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May 10, 2011

Google Music Streaming

Wall Street Journal reports that Google will unveil a music streaming service at the Google I/O developer conference.

"Users of the service are expected to be able to listen to songs they have uploaded to the service in a so-called streaming mode but won't be able to download the files themselves. That limit appears to be a bid by Google to hinder the service from being used to spread pirated music. (...) The service is unlikely to be tied to an online music store like Amazon MP3, which gives users the option of adding new songs to their music locker at the time they buy them."

If you go to, you'll get an error message: "We're sorry. Music Beta is currently only available in the United States," but you'll at least see Google Music's logo, borrowed from a new version of the Android music app.

Update: As Google's blog informs, "Music Beta by Google [is] a new service that lets you upload your personal music collection to the cloud for streaming to your computer and Android devices. With the new service, your music and playlists are automatically kept in sync, so if you create a new playlist on your phone, it's instantly available on your computer or tablet. You can use a feature called Instant Mix to create a playlist of songs that go well together. You can even listen to music when you're offline: we automatically store your most recently played music on your Android device and you can choose to make specific albums or playlists available when you're not connected. The service is launching in beta today to U.S. users and is available by invitation." While it's in beta, the new service is available for free. To upload your music, you can use a Windows/Mac application called Media Manager. There's also a new version of the Android music app that has a new interface and integrates with the Google Music service.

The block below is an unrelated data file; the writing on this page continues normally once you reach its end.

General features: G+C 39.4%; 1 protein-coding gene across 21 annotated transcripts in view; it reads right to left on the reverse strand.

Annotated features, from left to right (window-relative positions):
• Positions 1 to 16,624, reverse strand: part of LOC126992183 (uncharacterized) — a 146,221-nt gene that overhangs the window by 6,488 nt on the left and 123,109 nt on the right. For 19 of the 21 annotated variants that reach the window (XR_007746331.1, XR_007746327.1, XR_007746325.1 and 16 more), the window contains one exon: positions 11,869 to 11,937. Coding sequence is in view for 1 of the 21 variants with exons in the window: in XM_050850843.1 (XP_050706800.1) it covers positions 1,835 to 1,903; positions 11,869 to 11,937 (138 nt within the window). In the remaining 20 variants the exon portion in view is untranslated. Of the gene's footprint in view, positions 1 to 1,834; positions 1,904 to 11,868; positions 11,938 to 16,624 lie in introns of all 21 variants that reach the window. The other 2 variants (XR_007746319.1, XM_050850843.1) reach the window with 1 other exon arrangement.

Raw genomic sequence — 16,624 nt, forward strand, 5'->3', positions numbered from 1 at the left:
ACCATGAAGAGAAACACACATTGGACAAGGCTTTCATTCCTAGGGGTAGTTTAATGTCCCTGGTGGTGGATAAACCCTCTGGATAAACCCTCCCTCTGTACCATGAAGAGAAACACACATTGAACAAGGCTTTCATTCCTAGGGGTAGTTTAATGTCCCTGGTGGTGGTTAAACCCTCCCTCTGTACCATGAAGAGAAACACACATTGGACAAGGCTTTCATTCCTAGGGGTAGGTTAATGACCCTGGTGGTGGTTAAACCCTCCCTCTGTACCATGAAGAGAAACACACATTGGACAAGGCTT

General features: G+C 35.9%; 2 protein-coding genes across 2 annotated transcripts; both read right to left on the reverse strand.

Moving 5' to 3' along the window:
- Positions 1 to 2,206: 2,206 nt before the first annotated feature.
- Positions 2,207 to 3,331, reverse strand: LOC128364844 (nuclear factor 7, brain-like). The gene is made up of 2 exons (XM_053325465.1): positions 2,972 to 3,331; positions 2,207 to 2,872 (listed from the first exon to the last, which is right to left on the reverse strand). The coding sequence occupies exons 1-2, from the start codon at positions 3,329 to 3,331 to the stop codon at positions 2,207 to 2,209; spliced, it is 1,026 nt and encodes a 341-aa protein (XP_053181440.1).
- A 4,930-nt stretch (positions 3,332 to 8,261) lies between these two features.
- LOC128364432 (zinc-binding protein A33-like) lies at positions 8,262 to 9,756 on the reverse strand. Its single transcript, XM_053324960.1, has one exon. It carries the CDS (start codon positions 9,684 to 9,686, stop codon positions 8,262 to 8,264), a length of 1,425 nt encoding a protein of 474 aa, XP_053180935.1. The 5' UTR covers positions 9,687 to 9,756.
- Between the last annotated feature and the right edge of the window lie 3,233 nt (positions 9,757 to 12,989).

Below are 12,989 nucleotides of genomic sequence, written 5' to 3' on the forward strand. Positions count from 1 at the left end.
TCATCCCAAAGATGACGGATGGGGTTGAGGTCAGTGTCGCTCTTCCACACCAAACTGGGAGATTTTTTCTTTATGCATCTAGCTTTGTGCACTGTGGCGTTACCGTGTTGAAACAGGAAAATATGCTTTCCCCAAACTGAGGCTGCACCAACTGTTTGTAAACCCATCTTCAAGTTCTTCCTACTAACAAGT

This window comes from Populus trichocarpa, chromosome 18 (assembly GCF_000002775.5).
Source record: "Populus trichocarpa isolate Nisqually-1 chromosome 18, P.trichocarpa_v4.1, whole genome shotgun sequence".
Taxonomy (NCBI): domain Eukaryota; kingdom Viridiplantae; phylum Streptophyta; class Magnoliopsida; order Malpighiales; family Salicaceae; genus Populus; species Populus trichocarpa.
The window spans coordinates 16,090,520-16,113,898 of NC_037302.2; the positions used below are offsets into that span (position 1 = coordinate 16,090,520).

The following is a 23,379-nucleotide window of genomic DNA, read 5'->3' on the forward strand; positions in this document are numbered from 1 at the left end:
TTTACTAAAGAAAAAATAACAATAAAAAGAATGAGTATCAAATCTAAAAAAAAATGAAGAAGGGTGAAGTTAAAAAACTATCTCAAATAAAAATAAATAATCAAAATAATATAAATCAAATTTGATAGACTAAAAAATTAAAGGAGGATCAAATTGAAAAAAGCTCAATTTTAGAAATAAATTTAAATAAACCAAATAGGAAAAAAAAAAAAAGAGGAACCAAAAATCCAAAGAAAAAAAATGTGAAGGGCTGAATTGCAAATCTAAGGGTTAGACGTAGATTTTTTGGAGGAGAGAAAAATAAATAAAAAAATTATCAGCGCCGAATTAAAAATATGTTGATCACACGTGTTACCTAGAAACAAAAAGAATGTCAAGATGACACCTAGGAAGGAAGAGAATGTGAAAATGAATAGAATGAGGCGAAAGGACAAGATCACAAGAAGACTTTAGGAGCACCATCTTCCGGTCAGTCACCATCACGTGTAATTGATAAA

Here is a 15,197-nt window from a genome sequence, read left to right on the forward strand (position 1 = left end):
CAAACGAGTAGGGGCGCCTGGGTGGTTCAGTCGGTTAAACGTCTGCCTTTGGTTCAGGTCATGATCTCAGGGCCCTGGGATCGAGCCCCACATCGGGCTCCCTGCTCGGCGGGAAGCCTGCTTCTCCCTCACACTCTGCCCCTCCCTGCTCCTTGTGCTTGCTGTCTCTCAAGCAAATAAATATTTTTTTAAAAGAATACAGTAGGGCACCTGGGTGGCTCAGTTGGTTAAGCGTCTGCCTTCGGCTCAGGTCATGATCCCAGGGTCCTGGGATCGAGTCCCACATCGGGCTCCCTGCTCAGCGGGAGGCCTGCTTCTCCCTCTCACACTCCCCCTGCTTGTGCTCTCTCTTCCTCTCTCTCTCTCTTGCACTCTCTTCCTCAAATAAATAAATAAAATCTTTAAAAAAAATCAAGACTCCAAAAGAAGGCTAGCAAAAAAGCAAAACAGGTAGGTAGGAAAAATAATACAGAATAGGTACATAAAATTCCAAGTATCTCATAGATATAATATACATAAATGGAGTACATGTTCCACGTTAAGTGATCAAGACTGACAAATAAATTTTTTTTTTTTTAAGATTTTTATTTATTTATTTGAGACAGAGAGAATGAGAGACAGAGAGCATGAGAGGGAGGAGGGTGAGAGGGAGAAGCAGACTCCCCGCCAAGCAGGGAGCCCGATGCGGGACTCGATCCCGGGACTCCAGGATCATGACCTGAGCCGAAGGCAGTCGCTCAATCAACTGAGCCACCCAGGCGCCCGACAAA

{ Thanks, Scott. }

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